3D Blu-ray Edition
Review by Michael Jacobson
Stars: Aaron Taylor-Johnson, Elizabeth Olsen, Ken Watanabe, David Strathairn,
Bryan Cranston, Juliette Binoche
Director: Gareth Edwards
Audio: DTS HD 7.1
Video: Anamorphic Widescreen 2.40:1
Studio: Warner Bros.
Features: See Review
Length: 123 Minutes
Release Date: September 16, 2014
“The arrogance of men is thinking nature is in their control, and not the other way around.”
Godzilla has been romping and stomping for a good 60 years now…that lizard must have some kind of agent!
The Japanese studio Toho crafted and perfected the big guy in all his wonderful, cheesy glory, as he evolved from a somber treatise on the nuclear era to the sometime destroyer, sometime savior of the planet as he battled other-worldly beings. Why was he sometimes good and sometimes bad? I don’t know...don’t really care, either.
The actor-in-a-rubber-suit-smashing-miniature-sets approach had its campy fun, but what really caused career setbacks for G was when he tried to make movies for American studios. Budgets were bigger, and the special effects were (sometimes) better, but somehow, these films weren’t so bad they were fun…they were just plain bad.
Consider that situation thoroughly rectified. This new version of Godzilla has definitely learned from old mistakes. This film is as big and action-packed as you might expect…what will surprise you is the fact that the humanity doesn’t get lost in the spectacle.
What do I mean? Well, have you ever noticed in a Godzilla movie that cities tend to be wiped out, and presumably, many, many people killed, but there seems to be no real feel for the devastation and loss of life? I mean, if something that big did that much damage, you’d certainly notice the impact, right?
In this Godzilla, there is much more humanity…not only because there is a better cast than usual for such a picture, but because there IS a real feel for loss of life. One early scene, in which engineer Joe Brody (Cranston) is faced with a life-or-death dilemma, sets the emotional tone for the rest of the film.
Don’t get me wrong…this is not a big, weepy saga. This film delivers what you would expect from Godzilla, and then some…the destruction is awesome, the effects are incredible…in other words, being more human didn’t take away the film’s sense of the kind of escapism we seek from monster movies.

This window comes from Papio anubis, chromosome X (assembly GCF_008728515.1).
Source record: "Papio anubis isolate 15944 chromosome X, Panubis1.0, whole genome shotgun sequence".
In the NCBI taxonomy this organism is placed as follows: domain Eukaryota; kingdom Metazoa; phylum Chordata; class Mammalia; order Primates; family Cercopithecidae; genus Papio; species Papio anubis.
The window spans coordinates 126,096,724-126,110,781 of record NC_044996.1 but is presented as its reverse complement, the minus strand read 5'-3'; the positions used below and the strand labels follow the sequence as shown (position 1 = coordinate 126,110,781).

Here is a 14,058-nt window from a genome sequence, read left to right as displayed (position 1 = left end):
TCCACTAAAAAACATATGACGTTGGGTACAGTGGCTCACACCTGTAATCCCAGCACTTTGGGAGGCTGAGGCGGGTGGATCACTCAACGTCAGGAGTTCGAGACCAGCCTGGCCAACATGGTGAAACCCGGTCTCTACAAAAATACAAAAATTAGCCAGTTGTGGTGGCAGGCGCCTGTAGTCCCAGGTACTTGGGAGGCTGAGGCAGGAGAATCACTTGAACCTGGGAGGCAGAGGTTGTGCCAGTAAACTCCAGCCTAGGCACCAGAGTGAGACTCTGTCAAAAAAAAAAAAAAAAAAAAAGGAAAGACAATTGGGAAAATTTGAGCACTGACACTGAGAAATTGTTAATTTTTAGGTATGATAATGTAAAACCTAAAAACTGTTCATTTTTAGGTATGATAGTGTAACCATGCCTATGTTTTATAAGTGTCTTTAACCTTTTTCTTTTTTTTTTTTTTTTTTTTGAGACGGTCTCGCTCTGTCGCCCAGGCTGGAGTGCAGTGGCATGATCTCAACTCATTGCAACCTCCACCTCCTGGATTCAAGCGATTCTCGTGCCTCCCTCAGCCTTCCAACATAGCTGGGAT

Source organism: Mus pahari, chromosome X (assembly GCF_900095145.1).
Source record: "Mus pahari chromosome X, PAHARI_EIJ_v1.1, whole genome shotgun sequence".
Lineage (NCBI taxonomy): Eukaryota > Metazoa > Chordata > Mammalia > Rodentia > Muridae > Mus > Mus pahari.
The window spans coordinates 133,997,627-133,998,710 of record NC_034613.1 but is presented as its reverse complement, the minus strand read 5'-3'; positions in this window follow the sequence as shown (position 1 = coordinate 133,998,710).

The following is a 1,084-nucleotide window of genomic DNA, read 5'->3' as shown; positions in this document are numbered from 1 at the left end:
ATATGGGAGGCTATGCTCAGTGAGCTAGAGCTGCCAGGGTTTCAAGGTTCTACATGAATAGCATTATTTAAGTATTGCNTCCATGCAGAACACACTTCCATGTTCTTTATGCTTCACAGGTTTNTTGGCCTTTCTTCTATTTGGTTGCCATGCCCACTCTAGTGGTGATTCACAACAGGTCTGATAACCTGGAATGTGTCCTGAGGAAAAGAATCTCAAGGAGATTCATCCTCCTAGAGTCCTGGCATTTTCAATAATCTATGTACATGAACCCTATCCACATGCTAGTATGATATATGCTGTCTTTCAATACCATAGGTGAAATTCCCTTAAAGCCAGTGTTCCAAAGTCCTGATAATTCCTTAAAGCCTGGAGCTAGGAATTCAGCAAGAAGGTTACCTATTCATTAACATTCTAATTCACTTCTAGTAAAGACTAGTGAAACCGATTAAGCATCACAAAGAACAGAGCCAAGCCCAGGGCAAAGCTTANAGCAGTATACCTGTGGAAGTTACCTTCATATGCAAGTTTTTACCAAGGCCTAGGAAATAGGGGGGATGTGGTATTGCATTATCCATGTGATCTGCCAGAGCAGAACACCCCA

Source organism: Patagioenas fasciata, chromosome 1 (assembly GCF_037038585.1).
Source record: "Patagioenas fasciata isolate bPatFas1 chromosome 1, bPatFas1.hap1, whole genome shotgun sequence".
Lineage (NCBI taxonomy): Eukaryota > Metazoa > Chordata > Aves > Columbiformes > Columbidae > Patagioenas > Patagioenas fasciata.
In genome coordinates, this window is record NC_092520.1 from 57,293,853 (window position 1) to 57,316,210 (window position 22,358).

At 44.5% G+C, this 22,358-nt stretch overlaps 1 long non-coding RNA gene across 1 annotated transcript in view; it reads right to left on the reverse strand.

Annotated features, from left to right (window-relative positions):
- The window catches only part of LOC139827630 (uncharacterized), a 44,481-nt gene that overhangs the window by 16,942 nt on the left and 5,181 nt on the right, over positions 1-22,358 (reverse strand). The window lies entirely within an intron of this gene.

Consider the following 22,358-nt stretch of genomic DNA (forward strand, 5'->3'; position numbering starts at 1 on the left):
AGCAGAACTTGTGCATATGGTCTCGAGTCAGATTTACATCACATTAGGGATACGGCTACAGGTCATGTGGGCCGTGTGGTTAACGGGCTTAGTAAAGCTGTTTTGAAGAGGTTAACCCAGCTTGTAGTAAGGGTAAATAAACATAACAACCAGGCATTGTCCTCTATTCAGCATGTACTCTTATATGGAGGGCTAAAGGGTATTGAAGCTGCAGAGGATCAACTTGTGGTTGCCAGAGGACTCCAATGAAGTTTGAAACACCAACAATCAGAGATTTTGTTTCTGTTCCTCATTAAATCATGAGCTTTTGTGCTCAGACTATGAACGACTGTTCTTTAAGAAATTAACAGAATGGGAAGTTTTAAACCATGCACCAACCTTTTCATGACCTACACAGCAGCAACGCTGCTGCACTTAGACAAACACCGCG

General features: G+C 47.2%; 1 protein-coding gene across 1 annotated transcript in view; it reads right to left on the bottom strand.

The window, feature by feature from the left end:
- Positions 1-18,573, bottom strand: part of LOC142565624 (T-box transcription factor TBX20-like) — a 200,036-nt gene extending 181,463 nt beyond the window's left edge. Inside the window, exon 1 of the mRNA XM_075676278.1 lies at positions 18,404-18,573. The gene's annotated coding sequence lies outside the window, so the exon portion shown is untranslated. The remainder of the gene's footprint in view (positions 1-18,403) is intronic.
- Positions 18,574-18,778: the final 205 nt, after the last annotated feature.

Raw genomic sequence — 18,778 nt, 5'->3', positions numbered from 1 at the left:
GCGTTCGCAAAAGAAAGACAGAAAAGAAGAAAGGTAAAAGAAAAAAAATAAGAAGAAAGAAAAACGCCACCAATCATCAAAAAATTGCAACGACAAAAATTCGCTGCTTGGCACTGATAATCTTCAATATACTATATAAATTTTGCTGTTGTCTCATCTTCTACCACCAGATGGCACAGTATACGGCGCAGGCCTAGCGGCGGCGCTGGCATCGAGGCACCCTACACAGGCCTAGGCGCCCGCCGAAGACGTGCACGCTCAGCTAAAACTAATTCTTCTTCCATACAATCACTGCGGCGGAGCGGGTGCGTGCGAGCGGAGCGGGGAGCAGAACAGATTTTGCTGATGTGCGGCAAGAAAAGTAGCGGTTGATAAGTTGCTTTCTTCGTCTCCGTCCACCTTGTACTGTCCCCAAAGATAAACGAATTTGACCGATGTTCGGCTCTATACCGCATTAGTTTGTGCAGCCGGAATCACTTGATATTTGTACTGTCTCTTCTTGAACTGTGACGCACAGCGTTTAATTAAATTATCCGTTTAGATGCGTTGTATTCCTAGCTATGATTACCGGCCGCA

And one of the best aspects of a Godzilla movie is when we get to see him battle other gigantic beasts, and not just stomp cities to dust. Here, we have the awakening of two “MUTO” creatures (Massive Unidentified Terrestrial Organisms), along with the usual hodgepodge of science explaining how they were awakened…yada, yada, yada.
So here, we have not the bad Godzilla, but the good guy Godzilla, who comes into play to restore the balance…in other words, have an epic battle with the two new bad kids on the block. The chaos ranges from Japan to Honolulu to San Francisco…hey, these guys need a large playing field.
This is by far the best American attempt ever offered for a Godzilla film…it’s sure in its history, delivers the visuals we expect, and yet is well-acted and has some real emotion. And no zippers. Seriously, what more do you want?
This is a gorgeous and perfect high-definition transfer from Warner. The 3D version is exemplary; crisp and clean and with very little ghosting. If there is one complaint, it’s that some of the darker scenes are made even darker by the 3D glasses…your call; the 3D is super fun, but you get even better clarity with the 2D.
Without a doubt, this is the single best audio track I’ve yet heard on disc. It’s explosively dynamic and detailed; the sounds of the MUTOs and Godzilla’s guttural roars are powerful and amazing to listen to. Not to mention the almost non-stop use of the surrounds, which are potent but carefully balanced for maximum impact. And the subwoofer? Strongest signal I’ve heard to date. Seriously, you WILL be feeling this movie as well as hearing it.
The extras are all on the 2D disc, and they include three amusing “declassified” shorts about the events of the film, plus four production featurettes.
Godzilla delivers the goods, especially on this outstanding, reference quality Blu-ray offering from Warner. Your home theatre couldn’t ask for more than what this disc brings to the table.